Wawa Slowly Expanding Beer Sales in Pennsylvania Amid Challenges
High-priced liquor licenses and in-store seating requirements are among the speed bumps.
WAWA, Pa. — Wawa will expand its number of convenience stores that offer alcohol in Pennsylvania by adding up to 10 new beer-selling stores this year, according to CEO Chris Gheysens.
The retailer's number of stores with liquor licenses within the state is small compared to other markets such as Virginia and Florida, where all Wawa locations offer beer for sale. State liquor law is the primary differentiator, as Pennsylvania requires c-stores to purchase a restaurant liquor license, which in turn requires a store to offer seating.
Prices for Pennsylvania restaurant liquor licenses also start at approximately $100,000 and can go for several times higher, compared to markets where Wawa can acquire liquor licenses for hundreds of dollars, Gheysens told the Philadelphia Business Journal.
Wawa locations expected to add beer sales in 2022 include an upcoming store in 8053 Chestnut St. in Hereford, Pa., that has applied for a liquor license, according to the Pennsylvania Liquor Control Board. Existing Wawa c-stores with pending alcohol sales are located at 579 N. Lewis Road in Royersford and 600 N. West End Blvd. in Quakertown.
Gheysens noted that a handful of Pennsylania locations already sell beer, including Wawa stores at 2608 Chichester Ave. in Boothwyn; 1139 Horsham Road. in Horsham; and a stadium-style store at 2600 Penrose Ave. in Philadelphia.
Wawa first began selling beer in Pennsylvania in February 2017 when it reopened a renovated store in Concord, as Convenience Store News reported. Located at the intersection of Naamans Creek Road and Concord Pike, the rebuild added a whole new section of the store so that beer sales were separate from the rest of the location.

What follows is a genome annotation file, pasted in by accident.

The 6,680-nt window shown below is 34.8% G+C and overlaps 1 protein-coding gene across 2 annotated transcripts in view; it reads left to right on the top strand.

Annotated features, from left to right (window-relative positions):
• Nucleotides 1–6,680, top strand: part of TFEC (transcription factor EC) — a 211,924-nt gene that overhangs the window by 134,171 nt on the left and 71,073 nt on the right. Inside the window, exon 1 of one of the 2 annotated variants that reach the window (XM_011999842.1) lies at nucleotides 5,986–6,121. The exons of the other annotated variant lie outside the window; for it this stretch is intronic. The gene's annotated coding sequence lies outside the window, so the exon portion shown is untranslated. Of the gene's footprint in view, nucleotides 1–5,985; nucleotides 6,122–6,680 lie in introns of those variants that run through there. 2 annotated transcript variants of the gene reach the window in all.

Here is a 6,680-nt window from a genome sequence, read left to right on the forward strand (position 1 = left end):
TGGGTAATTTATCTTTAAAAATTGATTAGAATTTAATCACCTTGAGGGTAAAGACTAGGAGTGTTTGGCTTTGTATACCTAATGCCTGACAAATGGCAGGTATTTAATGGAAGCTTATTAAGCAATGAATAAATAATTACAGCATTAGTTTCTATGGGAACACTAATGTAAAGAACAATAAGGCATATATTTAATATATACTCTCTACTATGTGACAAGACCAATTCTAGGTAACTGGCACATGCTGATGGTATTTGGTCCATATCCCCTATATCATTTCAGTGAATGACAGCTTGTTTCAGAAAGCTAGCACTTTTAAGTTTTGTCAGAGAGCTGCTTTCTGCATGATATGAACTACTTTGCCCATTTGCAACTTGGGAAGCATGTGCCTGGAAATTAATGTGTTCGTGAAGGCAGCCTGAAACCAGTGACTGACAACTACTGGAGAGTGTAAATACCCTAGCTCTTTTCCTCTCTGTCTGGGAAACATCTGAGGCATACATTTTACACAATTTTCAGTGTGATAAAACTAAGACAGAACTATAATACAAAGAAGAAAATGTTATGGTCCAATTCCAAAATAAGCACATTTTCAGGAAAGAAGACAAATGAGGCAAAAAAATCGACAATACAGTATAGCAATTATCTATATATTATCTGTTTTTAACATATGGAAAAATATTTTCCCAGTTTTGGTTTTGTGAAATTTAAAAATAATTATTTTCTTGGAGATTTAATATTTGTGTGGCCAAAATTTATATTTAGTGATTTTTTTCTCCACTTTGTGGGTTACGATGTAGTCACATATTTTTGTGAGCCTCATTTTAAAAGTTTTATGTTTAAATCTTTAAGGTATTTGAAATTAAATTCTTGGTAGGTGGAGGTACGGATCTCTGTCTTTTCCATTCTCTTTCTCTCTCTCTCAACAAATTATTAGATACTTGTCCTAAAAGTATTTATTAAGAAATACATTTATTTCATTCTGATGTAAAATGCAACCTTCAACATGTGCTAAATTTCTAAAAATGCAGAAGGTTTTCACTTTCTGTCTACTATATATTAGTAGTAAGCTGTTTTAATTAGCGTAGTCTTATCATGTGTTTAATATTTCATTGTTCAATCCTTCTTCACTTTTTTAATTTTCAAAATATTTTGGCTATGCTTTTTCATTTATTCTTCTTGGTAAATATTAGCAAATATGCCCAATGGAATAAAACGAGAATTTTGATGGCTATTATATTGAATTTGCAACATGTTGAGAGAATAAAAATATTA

Gheysens told the news outlet that another challenge in Pennsylvania is the fact that liquor licenses are not uniform throughout the state; prices vary significantly from county to county. The arrival of other retail stores that want to sell alcohol also drives up prices.
"From an economic perspective [it] isn't quite viable," Gheysens said.
He also noted that integrating liquor licenses into Wawa stores is a matter of addressing a customer need, as many people will visit a Wawa store to buy a hoagie, then visit a different store nearby on the way home to buy beer for their meal.
The upcoming beer-selling Wawa stores are part of a strategy that is "just beyond test" in maturity, Gheysens told the Philadelphia Business Journal. The challenge of adding alcohol space to existing stores means Wawa does not plan to fully roll out beer sales or the store model that facilitates them. Instead, beer sales will largely be restricted to new-store concepts.
Earlier this month, Wawa announced plans for the "most aggressive growth" in company history through which the c-store operator will nearly double its store count over the next decade. This includes new stores to mark its entry in North Carolina and up to 40 locations in the Southeast, plus stores that will "fill in the market" between Virginia and Florida.
Pennsylvania-based Wawa operates nearly 1,000 c-stores in Pennsylvania, New Jersey, Delaware, Maryland, Virginia, Florida and Washington, D.C.